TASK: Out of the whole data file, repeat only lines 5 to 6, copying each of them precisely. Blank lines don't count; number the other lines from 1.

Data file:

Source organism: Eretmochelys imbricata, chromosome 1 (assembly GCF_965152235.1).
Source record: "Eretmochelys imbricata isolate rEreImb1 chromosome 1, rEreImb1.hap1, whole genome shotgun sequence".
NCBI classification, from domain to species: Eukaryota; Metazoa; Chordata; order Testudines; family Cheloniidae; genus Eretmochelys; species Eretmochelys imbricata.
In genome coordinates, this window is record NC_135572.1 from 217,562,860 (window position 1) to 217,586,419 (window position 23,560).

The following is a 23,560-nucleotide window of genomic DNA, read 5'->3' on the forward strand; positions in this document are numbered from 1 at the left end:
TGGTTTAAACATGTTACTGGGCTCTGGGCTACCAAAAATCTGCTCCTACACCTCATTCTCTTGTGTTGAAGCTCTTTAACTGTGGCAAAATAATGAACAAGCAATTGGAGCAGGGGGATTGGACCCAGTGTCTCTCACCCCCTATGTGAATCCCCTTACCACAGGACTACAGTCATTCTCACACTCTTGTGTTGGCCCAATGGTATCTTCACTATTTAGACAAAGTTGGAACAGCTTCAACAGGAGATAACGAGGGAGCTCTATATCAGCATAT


The following is a 23,560-nucleotide window of genomic DNA, read 5'->3' on the forward strand; positions in this document are numbered from 1 at the left end:
TGGTTTAAACATGTTACTGGGCTCTGGGCTACCAAAAATCTGCTCCTACACCTCATTCTCTTGTGTTGAAGCTCTTTAACTGTGGCAAAATAATGAACAAGCAATTGGAGCAGGGGGATTGGACCCAGTGTCTCTCACCCCCTATGTGAATCCCCTTACCACAGGACTACAGTCATTCTCACACTCTTGTGTTGGCCCAATGGTATCTTCACTATTTAGACAAAGTTGGAACAGCTTCAACAGGAGATAACGAGGGAGCTCTATATCAGCATAT